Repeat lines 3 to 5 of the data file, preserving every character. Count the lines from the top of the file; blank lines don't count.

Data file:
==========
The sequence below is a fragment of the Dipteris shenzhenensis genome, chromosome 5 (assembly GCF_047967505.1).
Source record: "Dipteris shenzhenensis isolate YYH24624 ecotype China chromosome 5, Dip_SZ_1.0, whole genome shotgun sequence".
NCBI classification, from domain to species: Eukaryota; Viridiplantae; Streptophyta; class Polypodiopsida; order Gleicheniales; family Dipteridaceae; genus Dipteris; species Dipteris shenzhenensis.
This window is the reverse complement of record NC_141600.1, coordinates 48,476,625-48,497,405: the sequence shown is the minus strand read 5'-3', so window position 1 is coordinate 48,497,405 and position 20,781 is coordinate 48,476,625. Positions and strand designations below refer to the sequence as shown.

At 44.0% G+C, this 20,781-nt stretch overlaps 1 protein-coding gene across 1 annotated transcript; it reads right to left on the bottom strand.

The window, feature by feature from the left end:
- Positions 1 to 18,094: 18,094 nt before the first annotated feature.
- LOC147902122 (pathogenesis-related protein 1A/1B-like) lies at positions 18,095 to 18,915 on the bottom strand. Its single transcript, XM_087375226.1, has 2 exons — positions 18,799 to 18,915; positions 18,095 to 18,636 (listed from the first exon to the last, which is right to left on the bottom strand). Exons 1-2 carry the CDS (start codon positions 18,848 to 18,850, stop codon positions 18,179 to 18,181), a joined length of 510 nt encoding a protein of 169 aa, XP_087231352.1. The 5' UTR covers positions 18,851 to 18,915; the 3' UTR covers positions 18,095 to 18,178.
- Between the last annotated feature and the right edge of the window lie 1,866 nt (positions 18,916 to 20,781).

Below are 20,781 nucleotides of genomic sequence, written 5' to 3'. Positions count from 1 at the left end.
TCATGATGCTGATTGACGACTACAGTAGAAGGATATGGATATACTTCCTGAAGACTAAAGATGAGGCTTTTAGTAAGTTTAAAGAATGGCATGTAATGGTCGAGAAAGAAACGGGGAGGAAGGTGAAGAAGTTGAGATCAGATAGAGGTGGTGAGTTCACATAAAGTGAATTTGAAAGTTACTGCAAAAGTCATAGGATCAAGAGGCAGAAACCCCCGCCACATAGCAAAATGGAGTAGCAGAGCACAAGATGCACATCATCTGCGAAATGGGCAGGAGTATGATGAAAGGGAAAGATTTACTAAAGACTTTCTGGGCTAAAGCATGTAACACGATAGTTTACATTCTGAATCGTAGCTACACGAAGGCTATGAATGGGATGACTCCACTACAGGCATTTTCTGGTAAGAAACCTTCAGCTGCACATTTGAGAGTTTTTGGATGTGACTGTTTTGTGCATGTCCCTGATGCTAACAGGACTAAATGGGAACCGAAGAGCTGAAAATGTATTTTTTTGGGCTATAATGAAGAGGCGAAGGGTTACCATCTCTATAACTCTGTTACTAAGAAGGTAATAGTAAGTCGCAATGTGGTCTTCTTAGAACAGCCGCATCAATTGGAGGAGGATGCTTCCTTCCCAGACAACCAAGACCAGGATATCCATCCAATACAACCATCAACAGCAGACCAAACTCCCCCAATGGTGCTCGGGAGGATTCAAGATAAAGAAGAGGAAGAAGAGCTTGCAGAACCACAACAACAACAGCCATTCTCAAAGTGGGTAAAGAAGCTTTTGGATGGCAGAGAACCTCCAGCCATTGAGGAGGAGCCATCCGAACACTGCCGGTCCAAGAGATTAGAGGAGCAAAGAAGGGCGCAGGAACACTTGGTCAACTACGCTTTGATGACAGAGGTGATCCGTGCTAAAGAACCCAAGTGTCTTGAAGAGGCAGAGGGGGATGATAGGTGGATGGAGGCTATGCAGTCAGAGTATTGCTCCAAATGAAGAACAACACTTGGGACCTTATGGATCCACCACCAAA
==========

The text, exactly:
NCBI classification, from domain to species: Eukaryota; Viridiplantae; Streptophyta; class Polypodiopsida; order Gleicheniales; family Dipteridaceae; genus Dipteris; species Dipteris shenzhenensis.
This window is the reverse complement of record NC_141600.1, coordinates 48,476,625-48,497,405: the sequence shown is the minus strand read 5'-3', so window position 1 is coordinate 48,497,405 and position 20,781 is coordinate 48,476,625. Positions and strand designations below refer to the sequence as shown.

At 44.0% G+C, this 20,781-nt stretch overlaps 1 protein-coding gene across 1 annotated transcript; it reads right to left on the bottom strand.